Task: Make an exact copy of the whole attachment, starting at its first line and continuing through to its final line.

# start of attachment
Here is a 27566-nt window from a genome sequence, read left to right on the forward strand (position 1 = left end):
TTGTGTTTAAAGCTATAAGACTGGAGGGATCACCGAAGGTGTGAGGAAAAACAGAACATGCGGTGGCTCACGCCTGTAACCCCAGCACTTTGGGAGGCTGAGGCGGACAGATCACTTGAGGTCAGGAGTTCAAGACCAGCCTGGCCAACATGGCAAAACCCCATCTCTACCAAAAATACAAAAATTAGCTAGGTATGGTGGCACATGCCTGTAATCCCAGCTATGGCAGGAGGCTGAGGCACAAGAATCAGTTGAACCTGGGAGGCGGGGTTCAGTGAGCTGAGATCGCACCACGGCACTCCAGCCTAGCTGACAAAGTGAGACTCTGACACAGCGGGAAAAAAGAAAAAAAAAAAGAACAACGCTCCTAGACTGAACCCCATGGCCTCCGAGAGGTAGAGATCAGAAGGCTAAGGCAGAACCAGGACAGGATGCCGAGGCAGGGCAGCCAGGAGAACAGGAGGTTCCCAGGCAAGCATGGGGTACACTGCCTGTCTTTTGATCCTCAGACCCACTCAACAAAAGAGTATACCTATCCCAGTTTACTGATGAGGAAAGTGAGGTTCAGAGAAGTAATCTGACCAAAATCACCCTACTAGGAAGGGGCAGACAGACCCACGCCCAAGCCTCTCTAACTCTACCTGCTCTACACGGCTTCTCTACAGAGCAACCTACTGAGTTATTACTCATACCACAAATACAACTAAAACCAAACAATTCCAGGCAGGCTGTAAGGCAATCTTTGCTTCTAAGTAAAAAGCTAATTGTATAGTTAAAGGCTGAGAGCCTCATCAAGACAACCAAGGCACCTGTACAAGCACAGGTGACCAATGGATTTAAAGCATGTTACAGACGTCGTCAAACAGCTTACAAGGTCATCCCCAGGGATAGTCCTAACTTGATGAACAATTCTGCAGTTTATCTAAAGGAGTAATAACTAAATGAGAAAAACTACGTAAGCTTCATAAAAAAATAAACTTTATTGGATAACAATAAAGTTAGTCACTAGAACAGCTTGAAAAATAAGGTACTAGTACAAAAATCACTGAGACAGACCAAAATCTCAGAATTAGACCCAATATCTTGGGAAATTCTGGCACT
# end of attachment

Here is a 27566-nt window from a genome sequence, read left to right on the forward strand (position 1 = left end):
TTGTGTTTAAAGCTATAAGACTGGAGGGATCACCGAAGGTGTGAGGAAAAACAGAACATGCGGTGGCTCACGCCTGTAACCCCAGCACTTTGGGAGGCTGAGGCGGACAGATCACTTGAGGTCAGGAGTTCAAGACCAGCCTGGCCAACATGGCAAAACCCCATCTCTACCAAAAATACAAAAATTAGCTAGGTATGGTGGCACATGCCTGTAATCCCAGCTATGGCAGGAGGCTGAGGCACAAGAATCAGTTGAACCTGGGAGGCGGGGTTCAGTGAGCTGAGATCGCACCACGGCACTCCAGCCTAGCTGACAAAGTGAGACTCTGACACAGCGGGAAAAAAGAAAAAAAAAAAGAACAACGCTCCTAGACTGAACCCCATGGCCTCCGAGAGGTAGAGATCAGAAGGCTAAGGCAGAACCAGGACAGGATGCCGAGGCAGGGCAGCCAGGAGAACAGGAGGTTCCCAGGCAAGCATGGGGTACACTGCCTGTCTTTTGATCCTCAGACCCACTCAACAAAAGAGTATACCTATCCCAGTTTACTGATGAGGAAAGTGAGGTTCAGAGAAGTAATCTGACCAAAATCACCCTACTAGGAAGGGGCAGACAGACCCACGCCCAAGCCTCTCTAACTCTACCTGCTCTACACGGCTTCTCTACAGAGCAACCTACTGAGTTATTACTCATACCACAAATACAACTAAAACCAAACAATTCCAGGCAGGCTGTAAGGCAATCTTTGCTTCTAAGTAAAAAGCTAATTGTATAGTTAAAGGCTGAGAGCCTCATCAAGACAACCAAGGCACCTGTACAAGCACAGGTGACCAATGGATTTAAAGCATGTTACAGACGTCGTCAAACAGCTTACAAGGTCATCCCCAGGGATAGTCCTAACTTGATGAACAATTCTGCAGTTTATCTAAAGGAGTAATAACTAAATGAGAAAAACTACGTAAGCTTCATAAAAAAATAAACTTTATTGGATAACAATAAAGTTAGTCACTAGAACAGCTTGAAAAATAAGGTACTAGTACAAAAATCACTGAGACAGACCAAAATCTCAGAATTAGACCCAATATCTTGGGAAATTCTGGCACT